Why now is the time to make your family a “mission statement”

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The past year and a half has been long, difficult and logistically crazy for families with young children at home.

While the pandemic is certainly not over, many parents feel tremendous relief as we move closer to what looks (for now, at least) like a more typical school year. Groups such as the American Academy of Pediatrics and the Centers for Disease Control and Prevention have called on children across the country to return to class. At the same time, many parents who have not yet returned to the office to work are likely to do so to some extent this fall.

While being able to fall back into old routines might sound like darn glorious, economist and parenting guru Emily Oster suggests doing so without stopping to consider the “big picture” of your family is a mistake.

Oster’s new book, “The Family Firm: A Data-Driven Guide to Better Decision Making in the Early School Years,” provides a framework for parents of children ages 5 to 12 when it comes to taking care. decisions on everything from nutrition to when kids should have their first phone. She thinks this is a time when many families would benefit from creating mission statements – and she has a how-to guide on what they should involve.

“With all the terrible things that have happened over the past 18 months, there is an opportunity, as we come out of this, to have important conversations even in families where routines have been established for a long time,” he said. the author told HuffPost. “What are the things we used to do that we want to come back to? What are the things we used to do before we thought, “You know what? In fact, I didn’t miss it. It is a real opportunity for this kind of reflection to take place.

What your family mission statement should include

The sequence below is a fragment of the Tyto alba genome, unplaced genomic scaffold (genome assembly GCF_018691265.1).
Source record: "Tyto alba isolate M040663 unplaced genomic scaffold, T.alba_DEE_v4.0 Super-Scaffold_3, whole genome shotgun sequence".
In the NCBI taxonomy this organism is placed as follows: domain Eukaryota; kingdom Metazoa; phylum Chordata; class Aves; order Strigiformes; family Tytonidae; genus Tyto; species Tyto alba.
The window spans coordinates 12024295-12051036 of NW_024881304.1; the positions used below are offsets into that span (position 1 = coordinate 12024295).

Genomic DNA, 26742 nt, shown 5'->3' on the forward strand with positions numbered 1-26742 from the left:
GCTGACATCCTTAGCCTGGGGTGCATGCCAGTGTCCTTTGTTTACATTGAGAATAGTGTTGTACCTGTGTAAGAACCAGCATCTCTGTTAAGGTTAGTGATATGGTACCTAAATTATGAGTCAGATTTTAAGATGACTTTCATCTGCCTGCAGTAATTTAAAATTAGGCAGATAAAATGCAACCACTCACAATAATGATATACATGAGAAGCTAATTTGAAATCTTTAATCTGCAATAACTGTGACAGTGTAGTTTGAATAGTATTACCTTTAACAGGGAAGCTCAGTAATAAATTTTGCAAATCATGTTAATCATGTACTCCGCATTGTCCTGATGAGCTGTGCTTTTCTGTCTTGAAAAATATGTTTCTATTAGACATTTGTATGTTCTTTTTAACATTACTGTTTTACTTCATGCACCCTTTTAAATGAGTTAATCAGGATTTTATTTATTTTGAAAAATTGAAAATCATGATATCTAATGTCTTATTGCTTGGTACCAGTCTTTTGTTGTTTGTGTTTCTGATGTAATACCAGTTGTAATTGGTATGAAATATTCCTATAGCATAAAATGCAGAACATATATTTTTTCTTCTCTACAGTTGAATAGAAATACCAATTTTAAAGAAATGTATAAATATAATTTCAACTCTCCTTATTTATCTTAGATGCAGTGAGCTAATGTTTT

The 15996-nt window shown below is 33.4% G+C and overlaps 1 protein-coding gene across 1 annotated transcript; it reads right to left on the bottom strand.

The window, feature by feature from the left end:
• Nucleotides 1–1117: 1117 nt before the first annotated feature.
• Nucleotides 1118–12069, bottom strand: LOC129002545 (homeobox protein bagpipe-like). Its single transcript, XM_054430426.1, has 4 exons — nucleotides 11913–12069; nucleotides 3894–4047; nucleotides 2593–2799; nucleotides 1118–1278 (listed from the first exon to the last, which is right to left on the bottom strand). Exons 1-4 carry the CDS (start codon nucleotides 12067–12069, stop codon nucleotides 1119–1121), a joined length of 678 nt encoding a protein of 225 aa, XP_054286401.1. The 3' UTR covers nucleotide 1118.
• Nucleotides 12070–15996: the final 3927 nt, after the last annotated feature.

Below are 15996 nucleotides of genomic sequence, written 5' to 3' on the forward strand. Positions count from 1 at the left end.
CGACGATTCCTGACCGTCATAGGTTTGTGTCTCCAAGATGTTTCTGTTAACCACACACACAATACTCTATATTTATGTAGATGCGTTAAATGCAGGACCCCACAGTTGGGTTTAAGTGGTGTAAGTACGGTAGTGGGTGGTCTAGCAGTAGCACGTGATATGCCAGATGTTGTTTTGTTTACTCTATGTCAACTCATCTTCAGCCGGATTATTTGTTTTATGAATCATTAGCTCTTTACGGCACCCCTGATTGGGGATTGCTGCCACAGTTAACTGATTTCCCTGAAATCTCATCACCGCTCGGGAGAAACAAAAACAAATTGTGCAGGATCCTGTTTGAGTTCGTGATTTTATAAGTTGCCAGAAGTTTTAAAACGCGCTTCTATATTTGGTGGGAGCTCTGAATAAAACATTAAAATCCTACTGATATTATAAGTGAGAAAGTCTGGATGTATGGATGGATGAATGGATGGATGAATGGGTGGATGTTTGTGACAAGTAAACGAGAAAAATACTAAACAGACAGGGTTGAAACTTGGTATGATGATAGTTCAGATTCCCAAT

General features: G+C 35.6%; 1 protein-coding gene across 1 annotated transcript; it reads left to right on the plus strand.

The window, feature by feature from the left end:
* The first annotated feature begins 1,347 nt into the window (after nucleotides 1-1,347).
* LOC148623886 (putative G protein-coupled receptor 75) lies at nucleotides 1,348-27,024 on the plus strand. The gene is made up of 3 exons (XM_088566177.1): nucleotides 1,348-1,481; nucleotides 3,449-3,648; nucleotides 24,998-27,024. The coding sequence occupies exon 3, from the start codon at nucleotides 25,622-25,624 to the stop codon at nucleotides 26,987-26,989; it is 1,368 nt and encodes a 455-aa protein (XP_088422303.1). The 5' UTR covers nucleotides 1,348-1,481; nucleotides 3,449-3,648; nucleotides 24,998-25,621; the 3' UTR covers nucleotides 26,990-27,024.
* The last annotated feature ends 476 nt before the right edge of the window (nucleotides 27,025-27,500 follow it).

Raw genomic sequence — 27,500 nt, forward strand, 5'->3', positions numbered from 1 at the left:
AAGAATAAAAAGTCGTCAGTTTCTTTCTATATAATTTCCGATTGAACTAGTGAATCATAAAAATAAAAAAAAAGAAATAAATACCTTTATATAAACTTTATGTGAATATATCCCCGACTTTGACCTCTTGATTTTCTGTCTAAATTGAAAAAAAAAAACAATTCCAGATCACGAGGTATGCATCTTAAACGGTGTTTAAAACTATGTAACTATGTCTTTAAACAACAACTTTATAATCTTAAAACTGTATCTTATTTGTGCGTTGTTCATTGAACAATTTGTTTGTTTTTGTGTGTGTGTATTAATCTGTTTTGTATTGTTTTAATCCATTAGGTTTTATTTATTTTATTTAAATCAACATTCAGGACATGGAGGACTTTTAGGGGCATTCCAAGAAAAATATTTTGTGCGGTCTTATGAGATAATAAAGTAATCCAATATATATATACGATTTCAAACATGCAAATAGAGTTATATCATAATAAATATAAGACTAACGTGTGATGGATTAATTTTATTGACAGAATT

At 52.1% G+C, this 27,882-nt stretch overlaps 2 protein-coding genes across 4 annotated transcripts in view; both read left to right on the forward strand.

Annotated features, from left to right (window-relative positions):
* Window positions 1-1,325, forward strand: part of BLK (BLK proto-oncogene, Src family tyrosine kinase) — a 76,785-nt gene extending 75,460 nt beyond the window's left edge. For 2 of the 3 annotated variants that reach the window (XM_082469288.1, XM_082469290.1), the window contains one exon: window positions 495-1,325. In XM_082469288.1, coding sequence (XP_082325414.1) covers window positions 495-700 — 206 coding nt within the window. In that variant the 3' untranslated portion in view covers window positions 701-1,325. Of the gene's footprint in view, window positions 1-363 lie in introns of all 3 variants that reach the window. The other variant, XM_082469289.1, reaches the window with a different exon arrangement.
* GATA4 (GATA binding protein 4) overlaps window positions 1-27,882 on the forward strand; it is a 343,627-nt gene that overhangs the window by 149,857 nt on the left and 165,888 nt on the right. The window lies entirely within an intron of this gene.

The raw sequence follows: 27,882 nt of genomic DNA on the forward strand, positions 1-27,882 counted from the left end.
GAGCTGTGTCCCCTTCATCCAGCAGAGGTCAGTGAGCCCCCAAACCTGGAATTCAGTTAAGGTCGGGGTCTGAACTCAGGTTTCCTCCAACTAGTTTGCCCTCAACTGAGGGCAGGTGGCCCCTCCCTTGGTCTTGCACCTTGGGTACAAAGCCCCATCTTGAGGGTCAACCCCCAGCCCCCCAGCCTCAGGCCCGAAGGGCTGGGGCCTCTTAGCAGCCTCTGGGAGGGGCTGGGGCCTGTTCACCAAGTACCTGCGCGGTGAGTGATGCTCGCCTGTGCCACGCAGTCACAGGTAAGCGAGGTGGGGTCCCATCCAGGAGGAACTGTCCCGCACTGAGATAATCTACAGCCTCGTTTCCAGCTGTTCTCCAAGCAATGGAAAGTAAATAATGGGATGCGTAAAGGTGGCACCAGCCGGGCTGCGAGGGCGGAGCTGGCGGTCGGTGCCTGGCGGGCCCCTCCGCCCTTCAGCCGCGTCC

The purpose of a family mission statement is really to help you and anyone else you are a parent with express your great high-level values. But Oster does not see it simply as a high expression of ideals. Instead, it’s a handy document that will help your family sort through parenting decisions every day.

“When I talk about creating the big family image, I’m talking about these general principles,” Oster writes in “The Family Firm”. “But I’m also talking about confronting: ‘What is Thursday night like?’ “

For starters, everyone involved in parenting in your family should get a piece of paper. Write a comprehensive family mission statement in one sentence. Next, write down three main goals for your children.

“Big life goals,” Oster writes in his book. “Not like, ‘Use a fork better’, even if you desperately, desperately want it. “

After that, it’s time to think about yourself. What are the three priorities you do you want to make sure you have time for? Write them down.

Next, list three must-do activities for your family most days of the week. Oster’s, for example, involves eating at least one meal with the kids, doing work, and being there for bedtime.

Finally, list three activities that you consider to be must-do on weekends. Sports? Spending time with the family? Religious activities?

“There’s an important distinction between woo-woo, kind of a large-scale family mission statement and really delving into some of those details,” she told HuffPost.

Why is it worth it

Oster wrote “The Family Firm” before the pandemic, though it has, of course, become a staple (albeit controversial) resource for many families over the past year and a half.

While her new book does not address COVID-19 or its impact on families and family decision-making, Oster said she believes family mission statements are more important than ever at this time of profound transition for so many parents and children. (In non-COVID times, she suggests creating a mission statement as your child starts school and reviewing it as they grow older.)

“The whole idea of ​​the mission statement is really to bring out your most important priorities to everyone in the family, and I think the reason that is really important is often, in families, these things are not. say, “Oster said. “We have this idea that we all love each other, so of course we kind of agree on our family’s mission. Sometimes that is not true.

If you are co-parenting with someone else, you might find that what you wrote down in this exercise is quite different, especially if you both come out of the pandemic with new values ​​and priorities. Don’t let that scare you, Oster said, adding that what you really don’t want to do is act on different priorities without first talking about them and realizing they’re different.

“The point of expressing our views, even if they lead to disagreement, is that it gives us the opportunity to discuss why we disagree,” she said. Once you have clarified your own parenting priorities, you can have a clearer, calmer discussion about ways you can come together.

“We’re pretty averse to conflict, for reasonable reasons, in a way we’re not always at work,” Oster said. “But I see it as advancing the potential conflict, but bringing it into a quieter time where we’re not angry.”


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